Speaking to your comparison of Cisco vs Microsoft, there is no comparison.  No other UC solution in the marketplace today combines the voice, collaboration, and communication capabilities that Microsoft provides.  On top of this, the ability to create Line of Business applications that leverage UC modalities is only possible with the flexibility of the Microsoft CEBP architecture and development platform through Visual Studio.  Our developers have created applications such as our SmartChat product that now allow companies to stop having to use third party, disconnected, and expensive contact center and customer service applications.  That is massive ROI that is provided back to the customer instantaneously as well as on a monthly basis.  Not to mention the consolidation of management efforts for the platform as well.  For more detailed information you can read my blog via www.networkworld.com/.../8631.

    In summary, while it's disheartnening to hear about your experience, it would have been great to have had a chance to help and steer your organization to a more reliable and flexible platform that doesn't only concentrate on voice, but provides so much more in the form of collaboration, mobility, conferencing, and line of business application development.  These are the things that save money on the bottom line, increase stock value, and connect your users like never before which in turn highlight and feature your unique business processes as a company and set you apart from the competition.

  • From my perspective I can honestly say that Microsoft UC within our organisation has been a resounding success. We first deployed 2007 R1, then recently upgraded to R2 (immediately saving £50k per annum on conference call charges) with both integrated with what we thought was an end of life Nortel CS1000 - by deploying OCS we are getting a lot more out of our original telephony investment.

    I look forward to making the next step to CS14!

  • Like Chris I am also sorry to hear about your experience. But I would like to point out that I have similar experiences in my past with many renowned vendors including Cisco, which does not mean that their solutions have any major defects or flaws.

    As far Microsoft UC stack is concerned there are many examples of success stories as mentioned by BJ in his blog.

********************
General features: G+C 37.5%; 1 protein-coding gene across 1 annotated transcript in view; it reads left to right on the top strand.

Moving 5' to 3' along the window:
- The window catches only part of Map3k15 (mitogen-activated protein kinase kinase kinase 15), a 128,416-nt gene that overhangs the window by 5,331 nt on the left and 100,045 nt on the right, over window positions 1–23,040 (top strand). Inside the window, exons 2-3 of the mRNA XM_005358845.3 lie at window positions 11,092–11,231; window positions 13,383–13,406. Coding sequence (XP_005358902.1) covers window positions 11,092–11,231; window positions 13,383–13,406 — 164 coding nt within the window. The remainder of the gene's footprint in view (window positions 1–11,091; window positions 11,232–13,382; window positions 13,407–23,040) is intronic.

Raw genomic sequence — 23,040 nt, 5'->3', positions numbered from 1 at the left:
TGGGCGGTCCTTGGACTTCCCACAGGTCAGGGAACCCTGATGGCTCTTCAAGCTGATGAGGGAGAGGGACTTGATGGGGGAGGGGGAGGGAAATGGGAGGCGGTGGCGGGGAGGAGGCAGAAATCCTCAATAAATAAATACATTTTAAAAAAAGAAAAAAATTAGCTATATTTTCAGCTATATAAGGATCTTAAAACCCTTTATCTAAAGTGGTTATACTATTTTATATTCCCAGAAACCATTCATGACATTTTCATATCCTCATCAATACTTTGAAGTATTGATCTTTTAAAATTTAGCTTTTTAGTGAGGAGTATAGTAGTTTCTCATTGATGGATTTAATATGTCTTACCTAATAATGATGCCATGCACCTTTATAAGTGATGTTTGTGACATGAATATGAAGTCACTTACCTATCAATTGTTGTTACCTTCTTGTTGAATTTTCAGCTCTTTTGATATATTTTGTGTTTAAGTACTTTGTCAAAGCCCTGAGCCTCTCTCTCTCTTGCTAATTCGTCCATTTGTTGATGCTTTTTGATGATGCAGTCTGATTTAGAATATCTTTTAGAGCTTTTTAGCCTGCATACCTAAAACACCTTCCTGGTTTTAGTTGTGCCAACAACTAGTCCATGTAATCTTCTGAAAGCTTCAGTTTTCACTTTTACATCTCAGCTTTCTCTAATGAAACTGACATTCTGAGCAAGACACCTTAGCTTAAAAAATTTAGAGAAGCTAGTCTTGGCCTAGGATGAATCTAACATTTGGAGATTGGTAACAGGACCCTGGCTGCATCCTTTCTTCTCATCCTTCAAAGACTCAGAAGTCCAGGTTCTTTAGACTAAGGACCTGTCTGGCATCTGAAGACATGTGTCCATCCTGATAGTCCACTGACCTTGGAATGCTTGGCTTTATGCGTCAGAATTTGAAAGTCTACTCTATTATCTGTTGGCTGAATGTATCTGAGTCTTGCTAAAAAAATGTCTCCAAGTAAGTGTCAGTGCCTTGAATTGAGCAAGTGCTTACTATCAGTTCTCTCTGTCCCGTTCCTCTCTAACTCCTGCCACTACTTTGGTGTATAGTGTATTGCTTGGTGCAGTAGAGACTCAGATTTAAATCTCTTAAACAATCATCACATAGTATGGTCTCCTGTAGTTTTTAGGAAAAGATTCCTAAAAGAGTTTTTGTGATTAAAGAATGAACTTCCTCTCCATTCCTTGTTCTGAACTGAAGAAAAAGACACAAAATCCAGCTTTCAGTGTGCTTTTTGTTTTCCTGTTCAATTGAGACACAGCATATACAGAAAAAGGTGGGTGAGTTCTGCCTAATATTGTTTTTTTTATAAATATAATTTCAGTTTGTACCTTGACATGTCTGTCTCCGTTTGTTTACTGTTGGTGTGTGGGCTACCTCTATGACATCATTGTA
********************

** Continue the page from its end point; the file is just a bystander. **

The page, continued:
However, I am surprised about your comments wrt costs related to Microsoft UC solution versus Cisco. Have you seen Allan Sulkin’s Voicecon IP Telephony RFP results? This RFP is essentially for “dial-tone over IP” only, which is a sub-feature of Enterprise Voice that itself is just a capability under Unified Communications. It clearly shows that Microsoft solution is far less expensive than Cisco IP Telephony solution, not counting missing UC capabilities like Conferencing, Collaboration, IM/Chat, presence etc on  Cisco’s side.

    Cost of Cisco solution may go up many folds if remaining UC capabilities are added to their Voicecon proposal, which may require things like MeetingPlace, CUPS, CUVA, CUAE etc.

    IMHO, most experts in industry along with overwhelming majority of enterprise customers would agree that no one comes close to Microsoft UC desktop user experience so I will invite you to have a fresh look at Communications Server 14.

  • Saw some posts on new name for OCS 2010 ...........and looks new name for Office communication server 2010 is Microsoft Lync Server 2010??

    Is it correct or rumour???

  • I would agree with the majority here.  We are running both OCS and Cisco and suprisingly the Cisco infrastructure is much more complex.  While Cisco has more "features" OCS is solving more of our business problems as they appear to focus much more on what customers actually need.  Our Cisco infrastructure has more hidden costs, support fees and is just a both on products purchased over time by seperate companies at appear to be duct taped together and sold under UC.   Microsoft OCS is a single system designed all to work as one.

  • Hi LK - Yes, code name "Communications Server 14" got its officially brand name from Microsoft yesterday, called Microsoft Lync 2010 Server. I think it is a combination of terms "Link" and "Synch".

    For more information, please see following URL:

    www.microsoft.com/.../default.aspx

    Thanks,

    Aamer